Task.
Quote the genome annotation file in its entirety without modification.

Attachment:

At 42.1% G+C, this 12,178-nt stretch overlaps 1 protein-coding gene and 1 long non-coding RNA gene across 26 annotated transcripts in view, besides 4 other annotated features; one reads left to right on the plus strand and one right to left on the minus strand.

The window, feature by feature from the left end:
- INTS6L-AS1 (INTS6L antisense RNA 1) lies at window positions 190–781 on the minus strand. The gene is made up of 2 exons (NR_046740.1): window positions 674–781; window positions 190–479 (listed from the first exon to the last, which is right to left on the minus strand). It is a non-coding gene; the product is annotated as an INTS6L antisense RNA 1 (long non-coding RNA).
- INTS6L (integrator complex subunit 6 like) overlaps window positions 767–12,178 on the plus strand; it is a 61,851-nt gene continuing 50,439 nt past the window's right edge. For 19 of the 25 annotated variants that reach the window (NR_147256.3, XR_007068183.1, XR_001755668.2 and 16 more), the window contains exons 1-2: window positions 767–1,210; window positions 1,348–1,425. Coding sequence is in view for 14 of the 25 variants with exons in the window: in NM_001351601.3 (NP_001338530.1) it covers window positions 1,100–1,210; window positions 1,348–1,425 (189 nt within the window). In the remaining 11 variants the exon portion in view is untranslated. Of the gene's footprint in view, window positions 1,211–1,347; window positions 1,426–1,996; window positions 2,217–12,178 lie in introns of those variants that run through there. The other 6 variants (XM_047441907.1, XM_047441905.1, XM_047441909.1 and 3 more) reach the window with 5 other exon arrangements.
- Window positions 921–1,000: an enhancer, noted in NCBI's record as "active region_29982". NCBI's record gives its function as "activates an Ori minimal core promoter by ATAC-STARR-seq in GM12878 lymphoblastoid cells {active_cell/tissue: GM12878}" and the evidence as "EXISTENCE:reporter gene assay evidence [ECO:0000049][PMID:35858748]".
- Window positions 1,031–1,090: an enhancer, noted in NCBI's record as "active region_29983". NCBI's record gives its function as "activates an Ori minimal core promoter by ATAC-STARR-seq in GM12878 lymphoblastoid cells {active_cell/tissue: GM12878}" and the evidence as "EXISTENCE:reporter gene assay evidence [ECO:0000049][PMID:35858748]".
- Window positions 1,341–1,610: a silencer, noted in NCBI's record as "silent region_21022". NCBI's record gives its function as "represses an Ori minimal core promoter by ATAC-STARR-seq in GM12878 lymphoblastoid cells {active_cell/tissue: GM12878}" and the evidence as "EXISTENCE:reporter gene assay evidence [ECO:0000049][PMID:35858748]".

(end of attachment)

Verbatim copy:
At 42.1% G+C, this 12,178-nt stretch overlaps 1 protein-coding gene and 1 long non-coding RNA gene across 26 annotated transcripts in view, besides 4 other annotated features; one reads left to right on the plus strand and one right to left on the minus strand.

The window, feature by feature from the left end:
- INTS6L-AS1 (INTS6L antisense RNA 1) lies at window positions 190–781 on the minus strand. The gene is made up of 2 exons (NR_046740.1): window positions 674–781; window positions 190–479 (listed from the first exon to the last, which is right to left on the minus strand). It is a non-coding gene; the product is annotated as an INTS6L antisense RNA 1 (long non-coding RNA).
- INTS6L (integrator complex subunit 6 like) overlaps window positions 767–12,178 on the plus strand; it is a 61,851-nt gene continuing 50,439 nt past the window's right edge. For 19 of the 25 annotated variants that reach the window (NR_147256.3, XR_007068183.1, XR_001755668.2 and 16 more), the window contains exons 1-2: window positions 767–1,210; window positions 1,348–1,425. Coding sequence is in view for 14 of the 25 variants with exons in the window: in NM_001351601.3 (NP_001338530.1) it covers window positions 1,100–1,210; window positions 1,348–1,425 (189 nt within the window). In the remaining 11 variants the exon portion in view is untranslated. Of the gene's footprint in view, window positions 1,211–1,347; window positions 1,426–1,996; window positions 2,217–12,178 lie in introns of those variants that run through there. The other 6 variants (XM_047441907.1, XM_047441905.1, XM_047441909.1 and 3 more) reach the window with 5 other exon arrangements.
- Window positions 921–1,000: an enhancer, noted in NCBI's record as "active region_29982". NCBI's record gives its function as "activates an Ori minimal core promoter by ATAC-STARR-seq in GM12878 lymphoblastoid cells {active_cell/tissue: GM12878}" and the evidence as "EXISTENCE:reporter gene assay evidence [ECO:0000049][PMID:35858748]".
- Window positions 1,031–1,090: an enhancer, noted in NCBI's record as "active region_29983". NCBI's record gives its function as "activates an Ori minimal core promoter by ATAC-STARR-seq in GM12878 lymphoblastoid cells {active_cell/tissue: GM12878}" and the evidence as "EXISTENCE:reporter gene assay evidence [ECO:0000049][PMID:35858748]".
- Window positions 1,341–1,610: a silencer, noted in NCBI's record as "silent region_21022". NCBI's record gives its function as "represses an Ori minimal core promoter by ATAC-STARR-seq in GM12878 lymphoblastoid cells {active_cell/tissue: GM12878}" and the evidence as "EXISTENCE:reporter gene assay evidence [ECO:0000049][PMID:35858748]".